'My heart just wasn't in rugby union' - Sam Burgess reveals reason for U-turn
Published 10/11/2015 | 07:46
Sam Burgess has revealed he stepped away from rugby union because his "heart just isn't in it".
Burgess last week left Bath to return to the South Sydney Rabbitohs as he brought to an early end his time in rugby union to return to league.
The decision, coming so soon after a dismal World Cup for England in which Burgess' performances - and England's decision to select him ahead of Luther Burrell - came under the microscope, has led to recriminations as coach Stuart Lancaster clings to his job.
Burgess has been criticised for giving up on union only a year after his move to Bath, but the 26-year-old insisted it was the best decision for all involved.
"My decision to leave Bath and move back to Australia was for personal reasons, but it was also because I wanted to spend the rest of my career playing the game that's in my heart," Burgess wrote in the Daily Mail.
"Rugby league is in my heart. I'm looking forward to getting back to Sydney, where I'll be with my family and playing for the Rabbitohs alongside my brothers again.
"Part of me is disappointed to be leaving. Everyone is saying I've taken the easy option but it would have been easier to stay and play on in union. I could have just kept playing at six for Bath, but I believe it would have taken about 18 months for me to break into the England team in that position - and my contract is up in about 18 months. In sport we have a very limited window in which to compete at the top level and I didn't want to see those 18 months go by without the same excitement and enthusiasm as the previous 12."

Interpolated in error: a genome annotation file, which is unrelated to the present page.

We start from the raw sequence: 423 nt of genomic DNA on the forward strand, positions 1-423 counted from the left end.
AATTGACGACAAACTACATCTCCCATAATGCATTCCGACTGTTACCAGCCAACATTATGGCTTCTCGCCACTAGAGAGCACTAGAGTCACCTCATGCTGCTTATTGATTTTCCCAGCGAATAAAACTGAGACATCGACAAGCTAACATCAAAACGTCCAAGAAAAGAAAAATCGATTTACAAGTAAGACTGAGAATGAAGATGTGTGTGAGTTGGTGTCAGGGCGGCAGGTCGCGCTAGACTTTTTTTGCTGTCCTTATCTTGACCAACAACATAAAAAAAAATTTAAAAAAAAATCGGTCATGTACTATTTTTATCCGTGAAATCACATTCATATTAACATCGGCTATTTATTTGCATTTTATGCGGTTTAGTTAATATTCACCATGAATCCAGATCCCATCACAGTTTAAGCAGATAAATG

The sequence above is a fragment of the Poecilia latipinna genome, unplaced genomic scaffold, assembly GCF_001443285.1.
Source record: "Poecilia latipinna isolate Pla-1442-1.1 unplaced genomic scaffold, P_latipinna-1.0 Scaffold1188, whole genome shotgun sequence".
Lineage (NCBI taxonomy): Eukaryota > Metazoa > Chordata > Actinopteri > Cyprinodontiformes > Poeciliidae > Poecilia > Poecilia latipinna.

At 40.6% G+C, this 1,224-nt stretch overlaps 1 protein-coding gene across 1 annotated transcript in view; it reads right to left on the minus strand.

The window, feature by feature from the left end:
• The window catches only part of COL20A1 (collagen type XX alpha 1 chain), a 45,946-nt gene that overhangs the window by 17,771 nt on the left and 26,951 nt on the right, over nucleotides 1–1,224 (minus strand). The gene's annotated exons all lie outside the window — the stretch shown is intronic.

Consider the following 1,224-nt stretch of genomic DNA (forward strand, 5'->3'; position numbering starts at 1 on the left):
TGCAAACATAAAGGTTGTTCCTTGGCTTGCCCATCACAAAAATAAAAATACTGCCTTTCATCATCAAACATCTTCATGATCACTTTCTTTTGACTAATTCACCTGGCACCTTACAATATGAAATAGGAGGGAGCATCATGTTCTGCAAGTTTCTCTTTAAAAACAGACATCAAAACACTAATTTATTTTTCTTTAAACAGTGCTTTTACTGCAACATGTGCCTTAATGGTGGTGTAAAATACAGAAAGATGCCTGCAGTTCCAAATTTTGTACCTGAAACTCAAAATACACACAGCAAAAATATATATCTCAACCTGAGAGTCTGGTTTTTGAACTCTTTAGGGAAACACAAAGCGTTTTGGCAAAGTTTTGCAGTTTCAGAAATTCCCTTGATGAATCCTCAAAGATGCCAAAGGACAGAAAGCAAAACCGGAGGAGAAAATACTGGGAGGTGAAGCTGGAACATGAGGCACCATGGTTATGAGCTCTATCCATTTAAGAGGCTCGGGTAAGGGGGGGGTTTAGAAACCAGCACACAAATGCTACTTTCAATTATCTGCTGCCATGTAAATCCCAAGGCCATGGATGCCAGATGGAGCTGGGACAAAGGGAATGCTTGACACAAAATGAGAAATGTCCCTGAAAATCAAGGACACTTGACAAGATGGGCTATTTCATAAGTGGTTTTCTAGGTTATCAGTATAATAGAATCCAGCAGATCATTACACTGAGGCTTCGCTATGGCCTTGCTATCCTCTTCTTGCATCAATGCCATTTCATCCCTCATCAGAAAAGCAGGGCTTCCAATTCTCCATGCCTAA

Burgess said he was keen to rejoin his family, who remained in Australia, and said he was "sorry" for leaving Bath so soon.
"But the way I explained it was that my heart just isn't in it, and if my heart's not in it then they won't get the best performances from me," he wrote.
Burgess complained that he felt he had been left to fight an uphill battle given the perception that surrounded his move to union.
"No matter what I did, I always felt that I was fighting a losing battle," he wrote.
"That was an upsetting factor to me; that people who are supposed to love the game are actually tearing it to shreds. I felt like certain people didn't want England and Stuart Lancaster to succeed. They were after him - so aggressively. He could never do a thing right, no matter what. I was right in the middle of that and it is unbelievable. It's not a productive place to be."